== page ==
Seb Rumsby is the holder of an RSAA Sir Peter Holmes Memorial Award.
Every year, hundreds of thousands of tourists visit Hanoi’s Thăng Long Water Puppet Theatre, located on the bank of Hoàn Kiếm Lake next to the Old Quarter. Water puppetry has become an iconic representation of nation, and is now seen as an essential part of the ‘Vietnam experience’ for international tourists, myself included. Originally a Punch-and-Judy-esque form of entertainment for children, Vietnamese language comprehension is not a prerequisite to enjoy the show’s pantomime atmosphere, slapstick jokes, and excellent musical accompaniment. It might not be expected that such an innocent and neutral form of art would be within the realms of state propaganda.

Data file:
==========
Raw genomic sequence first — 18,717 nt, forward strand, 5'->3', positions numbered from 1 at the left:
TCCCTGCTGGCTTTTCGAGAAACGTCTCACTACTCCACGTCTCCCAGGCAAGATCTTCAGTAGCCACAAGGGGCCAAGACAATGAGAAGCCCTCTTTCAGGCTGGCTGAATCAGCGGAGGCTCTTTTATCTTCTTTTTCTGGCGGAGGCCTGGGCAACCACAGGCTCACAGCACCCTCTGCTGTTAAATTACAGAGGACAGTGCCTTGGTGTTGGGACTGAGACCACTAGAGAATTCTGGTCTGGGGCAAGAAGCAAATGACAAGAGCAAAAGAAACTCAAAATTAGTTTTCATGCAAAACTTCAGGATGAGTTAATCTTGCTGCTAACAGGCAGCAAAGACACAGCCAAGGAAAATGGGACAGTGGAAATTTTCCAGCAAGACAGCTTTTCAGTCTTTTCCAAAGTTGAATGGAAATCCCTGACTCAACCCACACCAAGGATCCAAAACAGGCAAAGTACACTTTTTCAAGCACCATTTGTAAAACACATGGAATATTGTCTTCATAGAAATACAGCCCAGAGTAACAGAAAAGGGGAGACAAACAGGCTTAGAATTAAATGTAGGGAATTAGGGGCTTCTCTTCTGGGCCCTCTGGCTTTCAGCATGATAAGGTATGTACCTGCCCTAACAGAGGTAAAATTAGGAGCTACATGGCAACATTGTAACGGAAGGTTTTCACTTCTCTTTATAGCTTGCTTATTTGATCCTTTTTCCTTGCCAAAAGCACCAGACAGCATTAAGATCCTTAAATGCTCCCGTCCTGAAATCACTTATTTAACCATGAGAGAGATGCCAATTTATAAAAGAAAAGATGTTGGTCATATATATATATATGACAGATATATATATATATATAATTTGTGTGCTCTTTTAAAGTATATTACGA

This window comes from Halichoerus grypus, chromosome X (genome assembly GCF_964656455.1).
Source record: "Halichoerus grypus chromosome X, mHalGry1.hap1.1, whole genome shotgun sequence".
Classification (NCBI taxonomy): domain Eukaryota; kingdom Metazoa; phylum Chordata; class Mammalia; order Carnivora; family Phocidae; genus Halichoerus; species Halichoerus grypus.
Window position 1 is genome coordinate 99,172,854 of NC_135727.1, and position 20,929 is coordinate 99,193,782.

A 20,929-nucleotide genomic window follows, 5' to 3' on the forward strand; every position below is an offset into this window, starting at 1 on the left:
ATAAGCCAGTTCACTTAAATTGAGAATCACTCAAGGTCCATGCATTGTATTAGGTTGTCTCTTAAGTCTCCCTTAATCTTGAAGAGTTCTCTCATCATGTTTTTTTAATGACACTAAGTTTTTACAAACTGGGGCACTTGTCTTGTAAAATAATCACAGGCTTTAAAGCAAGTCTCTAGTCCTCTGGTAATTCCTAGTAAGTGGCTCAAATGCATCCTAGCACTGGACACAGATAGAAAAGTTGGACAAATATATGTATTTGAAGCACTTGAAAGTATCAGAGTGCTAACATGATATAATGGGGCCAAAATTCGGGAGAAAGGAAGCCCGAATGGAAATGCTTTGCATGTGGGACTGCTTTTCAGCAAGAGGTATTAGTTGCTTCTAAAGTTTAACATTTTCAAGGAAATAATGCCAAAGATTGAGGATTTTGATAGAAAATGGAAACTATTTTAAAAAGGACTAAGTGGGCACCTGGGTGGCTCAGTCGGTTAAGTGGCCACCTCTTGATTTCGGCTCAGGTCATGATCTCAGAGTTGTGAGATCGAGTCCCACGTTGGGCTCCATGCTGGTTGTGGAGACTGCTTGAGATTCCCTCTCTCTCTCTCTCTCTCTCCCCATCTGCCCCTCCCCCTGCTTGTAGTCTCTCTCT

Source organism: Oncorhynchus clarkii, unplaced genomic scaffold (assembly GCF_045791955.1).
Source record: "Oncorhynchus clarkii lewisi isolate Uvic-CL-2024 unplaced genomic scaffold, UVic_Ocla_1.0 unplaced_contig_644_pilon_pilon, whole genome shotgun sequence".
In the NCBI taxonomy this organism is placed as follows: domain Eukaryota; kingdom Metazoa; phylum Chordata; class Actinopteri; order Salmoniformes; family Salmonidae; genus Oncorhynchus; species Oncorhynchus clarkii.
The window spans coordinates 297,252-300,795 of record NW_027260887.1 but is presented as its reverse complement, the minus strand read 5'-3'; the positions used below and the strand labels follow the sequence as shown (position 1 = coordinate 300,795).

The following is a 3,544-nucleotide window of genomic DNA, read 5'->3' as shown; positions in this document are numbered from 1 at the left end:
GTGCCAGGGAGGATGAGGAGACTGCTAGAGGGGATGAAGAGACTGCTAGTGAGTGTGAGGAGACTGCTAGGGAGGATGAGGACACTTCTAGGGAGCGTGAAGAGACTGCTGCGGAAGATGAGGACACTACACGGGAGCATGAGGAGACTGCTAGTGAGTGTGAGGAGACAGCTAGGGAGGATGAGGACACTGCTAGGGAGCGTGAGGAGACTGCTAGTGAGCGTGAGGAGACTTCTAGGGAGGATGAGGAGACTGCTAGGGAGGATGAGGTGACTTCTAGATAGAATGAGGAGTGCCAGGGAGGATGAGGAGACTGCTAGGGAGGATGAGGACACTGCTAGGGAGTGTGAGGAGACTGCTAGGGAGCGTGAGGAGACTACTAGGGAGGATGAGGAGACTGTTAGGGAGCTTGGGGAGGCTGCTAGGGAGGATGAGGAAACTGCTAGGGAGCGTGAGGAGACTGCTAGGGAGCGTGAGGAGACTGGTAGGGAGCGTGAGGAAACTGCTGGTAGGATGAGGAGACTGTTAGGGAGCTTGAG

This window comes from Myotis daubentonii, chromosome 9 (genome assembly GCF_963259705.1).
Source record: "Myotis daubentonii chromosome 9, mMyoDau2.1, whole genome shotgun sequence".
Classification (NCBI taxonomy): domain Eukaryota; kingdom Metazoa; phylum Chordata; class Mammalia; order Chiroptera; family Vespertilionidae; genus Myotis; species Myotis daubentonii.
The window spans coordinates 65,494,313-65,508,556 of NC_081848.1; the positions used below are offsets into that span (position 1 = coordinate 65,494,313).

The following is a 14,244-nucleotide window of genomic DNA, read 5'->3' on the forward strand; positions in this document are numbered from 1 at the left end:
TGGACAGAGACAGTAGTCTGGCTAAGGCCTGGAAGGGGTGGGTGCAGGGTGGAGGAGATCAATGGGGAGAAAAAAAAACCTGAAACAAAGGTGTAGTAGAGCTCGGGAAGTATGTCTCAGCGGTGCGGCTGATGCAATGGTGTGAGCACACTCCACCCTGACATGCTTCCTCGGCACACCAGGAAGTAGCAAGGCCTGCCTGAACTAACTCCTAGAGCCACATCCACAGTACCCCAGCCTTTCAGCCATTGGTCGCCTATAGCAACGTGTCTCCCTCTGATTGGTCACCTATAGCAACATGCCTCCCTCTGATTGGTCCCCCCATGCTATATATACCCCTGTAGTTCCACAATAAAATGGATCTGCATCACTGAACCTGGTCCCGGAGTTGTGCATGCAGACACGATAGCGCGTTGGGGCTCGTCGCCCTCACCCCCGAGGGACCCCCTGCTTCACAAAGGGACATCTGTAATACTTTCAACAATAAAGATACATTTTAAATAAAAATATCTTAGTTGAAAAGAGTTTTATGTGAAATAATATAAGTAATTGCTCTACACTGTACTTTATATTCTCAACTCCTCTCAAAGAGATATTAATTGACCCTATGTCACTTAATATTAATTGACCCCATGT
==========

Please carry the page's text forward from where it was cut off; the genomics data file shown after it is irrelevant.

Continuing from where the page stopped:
‘To manipulate’ literally means to operate, to manoeuvre, or to influence. Tran Van Khe, the prominent Vietnamese ethnomusicologist who recently passed away, wrote an article about Vietnamese Water Puppetry back in 1985. The second section is entitled “Methods of Manipulation” and explains to some detail how puppeteers who stand waist deep in water behind a screen can control and direct the wooden puppets, which appear to move on their own accord through the water from the view of the audience. The simplest way is to attach puppets to long poles which are immersed under the water and operated by the puppeteer (see image); traditionally, the water should be fairly murky so that the poles cannot be seen from above.